Berlin has over 50 Christmas markets, one of them is the Scandinavian Lucia Weihnachtsmarkt with Glögg, Feuerzangenbowle and the “Open-Air-Mantel-Heizung”. Another one is at the castle of Charlottenburg and the Potsdamer Platz.
What is a Christmas Market?Christmas markets are street markets during the weeks if Advent. These kind of markets are really typical for Germany, but also Austria, South Tyrol (Northern Italy) and some eastern regions in France. The history goes back to Late Middle Ages of German-Speaking parts in Europe. Christmas markets have a lot of different stalls which sell all kinds of things, also typical Christmas dishes as German gingerbread (“Lebkuchen”), candied almonds, a variety of sausages (“Bratwurst”) and hot mulled wine (“Glühwein”).
Lucia Christmas Market
I just moved to Berlin a few weeks ago. The capital of Germany has a lot of different Christmas markets and I want to try to discover some of them the next weeks until Christmas.
The first Christmas market I visited was the “Lucia Weihnachtsmarkt” in Prenzlauer Berg. You can find him at the “Kulturbrauerei” at the Subway Stop “Eberswalder Straße”.
The market gets his name from Lucia from Scandinavia, she brings the lights on the 13th December (in English it’s the Saint Lucy’s Day). Of course, you will also get here some Scandinavian drinks like Glögg. But of course, you can also drink the typical hot mulled wine, you can buy at every German Christmas market. Or another choice could be “Feuerzangenbowle”. The drink is named after the pliers above it. It’s hot mulled wine with rum-soaked sugarloaf, which has a blue flame.
When you easily feel cold you should visit the “Open-Air-Mantel-Heizung”. Visitors can wear one of the coats, which are combined with heaters, which get their warmth from an oven nearby.
Christmas Market at the Castle of Charlottenburg
Charlottenburg is one of the most expensive districts, however, in my opinion also one of the fancier ones. It has different Christmas markets, one of them is at the castle of Charlottenburg near the train station “Westend”.
The Christmas market is really large and has one little section especially for children with different carousels, a little roller coaster and a special train.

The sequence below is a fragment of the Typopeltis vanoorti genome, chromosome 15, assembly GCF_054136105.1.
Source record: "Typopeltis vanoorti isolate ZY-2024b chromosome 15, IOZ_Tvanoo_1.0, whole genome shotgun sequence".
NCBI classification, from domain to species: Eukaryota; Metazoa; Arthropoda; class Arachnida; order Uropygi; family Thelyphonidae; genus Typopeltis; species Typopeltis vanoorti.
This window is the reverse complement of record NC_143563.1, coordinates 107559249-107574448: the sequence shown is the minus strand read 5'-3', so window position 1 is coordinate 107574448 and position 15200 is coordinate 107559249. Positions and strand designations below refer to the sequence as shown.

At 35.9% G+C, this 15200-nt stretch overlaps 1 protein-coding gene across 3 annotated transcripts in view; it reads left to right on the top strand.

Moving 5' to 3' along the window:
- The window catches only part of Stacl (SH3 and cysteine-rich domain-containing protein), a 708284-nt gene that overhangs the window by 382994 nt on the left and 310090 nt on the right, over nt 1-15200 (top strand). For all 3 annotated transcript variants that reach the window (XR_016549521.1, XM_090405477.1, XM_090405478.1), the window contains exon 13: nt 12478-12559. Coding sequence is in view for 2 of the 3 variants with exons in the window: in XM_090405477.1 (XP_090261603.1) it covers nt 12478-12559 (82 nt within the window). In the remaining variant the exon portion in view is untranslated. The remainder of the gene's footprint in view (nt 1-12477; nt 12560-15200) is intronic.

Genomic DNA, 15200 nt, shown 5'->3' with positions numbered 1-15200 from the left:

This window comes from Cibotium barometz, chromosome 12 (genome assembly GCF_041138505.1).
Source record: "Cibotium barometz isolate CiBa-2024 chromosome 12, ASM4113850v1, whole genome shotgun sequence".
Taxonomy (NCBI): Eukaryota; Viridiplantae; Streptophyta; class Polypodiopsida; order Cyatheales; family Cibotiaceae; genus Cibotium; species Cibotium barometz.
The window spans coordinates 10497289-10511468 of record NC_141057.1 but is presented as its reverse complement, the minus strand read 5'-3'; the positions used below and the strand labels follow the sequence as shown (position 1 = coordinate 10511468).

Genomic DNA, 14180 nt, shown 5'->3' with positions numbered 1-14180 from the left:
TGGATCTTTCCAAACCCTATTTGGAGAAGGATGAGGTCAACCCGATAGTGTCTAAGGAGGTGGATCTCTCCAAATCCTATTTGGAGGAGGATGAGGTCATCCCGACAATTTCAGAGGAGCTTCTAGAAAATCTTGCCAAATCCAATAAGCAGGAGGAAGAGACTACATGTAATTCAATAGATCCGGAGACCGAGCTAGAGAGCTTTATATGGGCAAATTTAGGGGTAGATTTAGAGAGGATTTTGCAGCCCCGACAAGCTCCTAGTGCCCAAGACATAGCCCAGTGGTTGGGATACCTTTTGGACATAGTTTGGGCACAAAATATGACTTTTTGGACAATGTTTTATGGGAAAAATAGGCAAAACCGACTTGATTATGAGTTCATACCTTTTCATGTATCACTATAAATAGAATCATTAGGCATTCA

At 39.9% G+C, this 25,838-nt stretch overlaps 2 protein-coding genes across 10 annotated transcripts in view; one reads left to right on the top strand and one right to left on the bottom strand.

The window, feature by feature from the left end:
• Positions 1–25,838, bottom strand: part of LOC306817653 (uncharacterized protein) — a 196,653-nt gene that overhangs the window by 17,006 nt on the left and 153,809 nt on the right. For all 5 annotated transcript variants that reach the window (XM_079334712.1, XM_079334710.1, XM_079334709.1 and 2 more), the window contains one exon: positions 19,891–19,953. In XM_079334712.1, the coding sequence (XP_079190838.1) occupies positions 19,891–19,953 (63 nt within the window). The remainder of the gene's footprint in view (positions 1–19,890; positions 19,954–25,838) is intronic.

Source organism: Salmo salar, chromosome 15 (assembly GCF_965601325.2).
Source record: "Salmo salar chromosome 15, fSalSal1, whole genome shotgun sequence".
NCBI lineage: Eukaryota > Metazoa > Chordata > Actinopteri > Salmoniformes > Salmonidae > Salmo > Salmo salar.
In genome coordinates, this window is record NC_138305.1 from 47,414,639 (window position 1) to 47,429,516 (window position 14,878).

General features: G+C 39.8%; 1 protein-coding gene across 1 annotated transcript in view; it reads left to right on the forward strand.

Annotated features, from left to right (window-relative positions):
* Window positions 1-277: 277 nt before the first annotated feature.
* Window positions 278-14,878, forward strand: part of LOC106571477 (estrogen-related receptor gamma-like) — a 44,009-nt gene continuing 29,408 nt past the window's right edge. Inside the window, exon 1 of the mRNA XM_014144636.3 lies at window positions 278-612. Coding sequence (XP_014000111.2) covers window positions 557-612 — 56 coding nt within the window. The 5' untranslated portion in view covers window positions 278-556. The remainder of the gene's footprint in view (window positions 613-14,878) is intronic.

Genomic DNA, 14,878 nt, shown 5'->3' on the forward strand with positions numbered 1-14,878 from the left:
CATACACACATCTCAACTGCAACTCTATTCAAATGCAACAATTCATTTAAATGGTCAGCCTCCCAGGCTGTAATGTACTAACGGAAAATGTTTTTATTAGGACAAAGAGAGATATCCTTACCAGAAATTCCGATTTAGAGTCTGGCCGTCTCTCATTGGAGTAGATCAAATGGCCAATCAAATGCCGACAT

However, the market has also a lot of different stalls where the (international) holders sell Christmas decorations, candles, accessories or also arts and crafts. You will also find an offer of a variety of food. Germany is really famous for its large selection of sausages, you should give it a try. Though, the market offers even more particular Christmas dishes as German gingerbread (“Lebkuchen”), bread from a wood stove, of course, hot mulled wine and pan-fried mushrooms.
Beside a Christmas pyramid, the market has also a crib and of course the castle, which will be illuminated the whole night in different colours.
“Winterworld” Christmas Market at the Potsdamer Platz
The “Potsdamer Platz” is one of the most famous places for tourists to visit. It also has a Christmas market, or actually two, because it is separated. You can reach the markets really easy with trains and the subway (the station names are also “Potsdamer Platz”).
The Christmas market has a large toboggan run out of ice (however, it costs money per ride). You can also try ice stock sport and ice-skate a small rink. An Austrian cabin (“Salzburger Schmankerl’ Hüttn”) offers a variety of typical food from our neighbour country. Beside “Obazda” (savoury cheese spread – also typical for Bavaria), “Brettljause” (a wood plate with different meat and sausages), goulash, “Kasnocken” (as the German version of “Käsespätzle” – spaetzles with cheese), also sweet dishes as “Kaiserschmarrn” (sugared and cut-up pancake, typical with raisins), Sacher cake and apple strudel.
One of my favourite candies at the market at Potsdamer Platz was “Schneeballen” (means snowballs, see photo above). I didn’t know the dish before. It is like a really large and round cake with chocolate glazing and filled with different topics. I had one with white chocolate and filled with nougat. I don’t want to make too many covered advertising, though it was really tasty.
Besides all the food Potsdamer Platz is also a good opportunity to go shopping. A large shopping mall is full of golden lights and decoration, in my opinion, it’s a little kitschy (but hey, it’s Christmas). Also really kitschy is a big colourful Christmas tree with tonnes of lights in front of the Theatre of Potsdamer Platz. Last but not least, the stallholders also sell different things as clothes, Christmas decorations, lights or handmade woollen hats.